Two days after former Attorney General Michael Mukasey took over as head of the Bush administration’s Justice Department in 2007, he got a memo describing a failed effort by the Bureau of Alcohol, Tobacco, Firearms and Explosives (ATF) to track weapons as they “walked” into Mexico.
While not specifically using the phrase “gun walking,” the memo described the operation as the “first-ever attempt to have a controlled delivery of weapons being smuggled into Mexico by a major arms trafficker.”
One ATF employee — in a separate 2007 email that was turned over to the Oversight Committee over the summer — objected to saying the memo was the first time gun walking had been tried out.
“I am going to ask DOJ to change ‘first ever’… there have [been] cases in the past where we have walked guns,” ATF’s Carson Carroll wrote in a Nov. 15, 2007 email.
The Mukasey memo goes on: “While the first attempts at this controlled delivery have not been successful, the investigation is ongoing, and ATF would like to expand the possibility of such joint investigations and controlled deliveries — since only then will it be possible to investigate an entire smuggling network, rather than simply arresting simply a single smuggler.”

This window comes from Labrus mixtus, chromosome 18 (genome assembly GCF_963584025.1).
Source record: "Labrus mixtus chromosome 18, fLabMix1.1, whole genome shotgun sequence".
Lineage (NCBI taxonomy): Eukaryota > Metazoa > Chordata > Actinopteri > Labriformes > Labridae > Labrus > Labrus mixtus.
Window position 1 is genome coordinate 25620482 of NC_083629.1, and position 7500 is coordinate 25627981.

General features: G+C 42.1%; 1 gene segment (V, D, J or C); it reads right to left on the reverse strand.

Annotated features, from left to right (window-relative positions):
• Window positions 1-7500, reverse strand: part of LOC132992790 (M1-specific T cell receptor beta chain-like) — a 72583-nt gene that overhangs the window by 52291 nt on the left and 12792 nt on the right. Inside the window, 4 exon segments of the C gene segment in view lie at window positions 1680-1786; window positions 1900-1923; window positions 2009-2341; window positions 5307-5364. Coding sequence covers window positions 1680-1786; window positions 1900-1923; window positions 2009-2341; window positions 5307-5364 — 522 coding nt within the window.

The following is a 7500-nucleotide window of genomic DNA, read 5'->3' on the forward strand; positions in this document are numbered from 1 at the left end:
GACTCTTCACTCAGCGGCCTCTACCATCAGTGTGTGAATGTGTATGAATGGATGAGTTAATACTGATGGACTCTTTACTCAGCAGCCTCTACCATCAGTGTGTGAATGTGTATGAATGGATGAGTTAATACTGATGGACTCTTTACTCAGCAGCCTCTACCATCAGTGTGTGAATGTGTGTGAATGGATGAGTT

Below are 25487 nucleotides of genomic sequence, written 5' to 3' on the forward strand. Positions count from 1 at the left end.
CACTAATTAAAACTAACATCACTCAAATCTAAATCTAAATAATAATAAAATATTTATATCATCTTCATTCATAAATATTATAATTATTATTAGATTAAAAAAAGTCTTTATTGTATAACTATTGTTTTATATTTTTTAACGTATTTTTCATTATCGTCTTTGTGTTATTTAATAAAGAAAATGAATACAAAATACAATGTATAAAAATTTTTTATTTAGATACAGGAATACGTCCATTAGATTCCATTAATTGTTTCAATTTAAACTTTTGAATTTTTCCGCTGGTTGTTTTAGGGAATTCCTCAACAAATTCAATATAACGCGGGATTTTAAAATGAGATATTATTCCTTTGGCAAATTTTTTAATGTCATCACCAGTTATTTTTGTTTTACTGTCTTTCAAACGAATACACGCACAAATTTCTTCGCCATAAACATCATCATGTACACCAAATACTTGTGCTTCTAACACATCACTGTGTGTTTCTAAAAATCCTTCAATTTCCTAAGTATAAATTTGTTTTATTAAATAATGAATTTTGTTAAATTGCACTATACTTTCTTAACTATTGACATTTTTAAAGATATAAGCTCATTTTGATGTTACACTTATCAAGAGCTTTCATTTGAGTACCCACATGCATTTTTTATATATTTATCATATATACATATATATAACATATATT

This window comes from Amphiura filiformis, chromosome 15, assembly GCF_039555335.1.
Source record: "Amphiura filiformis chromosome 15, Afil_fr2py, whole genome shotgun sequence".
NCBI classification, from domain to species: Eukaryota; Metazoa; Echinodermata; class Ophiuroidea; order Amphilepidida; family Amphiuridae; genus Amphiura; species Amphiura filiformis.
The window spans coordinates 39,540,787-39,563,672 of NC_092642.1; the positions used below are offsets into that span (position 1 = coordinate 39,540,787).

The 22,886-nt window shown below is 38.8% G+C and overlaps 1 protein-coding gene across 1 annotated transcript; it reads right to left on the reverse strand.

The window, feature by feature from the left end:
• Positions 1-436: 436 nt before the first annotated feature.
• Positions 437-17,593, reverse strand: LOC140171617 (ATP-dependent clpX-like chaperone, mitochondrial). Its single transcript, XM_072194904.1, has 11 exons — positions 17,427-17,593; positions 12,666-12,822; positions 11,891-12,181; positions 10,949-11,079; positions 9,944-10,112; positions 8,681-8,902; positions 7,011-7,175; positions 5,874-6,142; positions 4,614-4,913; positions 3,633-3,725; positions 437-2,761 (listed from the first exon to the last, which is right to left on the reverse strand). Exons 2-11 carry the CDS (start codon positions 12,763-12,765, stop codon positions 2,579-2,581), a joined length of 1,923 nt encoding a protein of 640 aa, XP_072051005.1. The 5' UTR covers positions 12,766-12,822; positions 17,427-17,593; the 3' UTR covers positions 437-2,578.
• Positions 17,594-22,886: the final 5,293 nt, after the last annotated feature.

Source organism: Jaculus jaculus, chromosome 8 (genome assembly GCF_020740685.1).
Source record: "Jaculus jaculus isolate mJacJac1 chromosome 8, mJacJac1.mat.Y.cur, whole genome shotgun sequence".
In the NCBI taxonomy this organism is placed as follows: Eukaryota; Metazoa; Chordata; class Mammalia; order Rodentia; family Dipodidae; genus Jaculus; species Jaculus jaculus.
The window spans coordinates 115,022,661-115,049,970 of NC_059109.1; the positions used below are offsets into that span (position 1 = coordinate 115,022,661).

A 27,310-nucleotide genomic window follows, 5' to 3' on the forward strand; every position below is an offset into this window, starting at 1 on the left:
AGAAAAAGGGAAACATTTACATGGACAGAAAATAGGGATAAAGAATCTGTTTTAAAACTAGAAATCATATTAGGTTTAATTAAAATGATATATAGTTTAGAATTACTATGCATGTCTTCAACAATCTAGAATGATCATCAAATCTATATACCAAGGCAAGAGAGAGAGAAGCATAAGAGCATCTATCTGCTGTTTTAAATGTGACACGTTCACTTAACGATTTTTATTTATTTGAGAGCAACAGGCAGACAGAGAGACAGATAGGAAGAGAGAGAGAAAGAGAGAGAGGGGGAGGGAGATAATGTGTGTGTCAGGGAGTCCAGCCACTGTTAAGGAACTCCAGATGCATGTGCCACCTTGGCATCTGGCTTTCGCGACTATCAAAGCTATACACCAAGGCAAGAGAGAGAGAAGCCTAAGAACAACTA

Oversight Committee Ranking Member Rep. Elijah Cummings (D-MD) wrote a letter to Chairman Rep. Darrell Issa (R-CA) requesting that Mukasey appear to testify about “gun walking” tactics.
“Given the significant questions raised by the disclosures in these documents, our Committee’s investigation will not be viewed as credible, even-handed, or complete unless we hear directly from Attorney General Mukasey,” Cummings wrote.
Issa has said that his committee will “get to the bottom” of whether “this practice might have began, in a smaller way, under the Bush watch,” but a spokeswoman said that “throwing out the ‘Bush Administration did it too defense’ reeks of desperation.”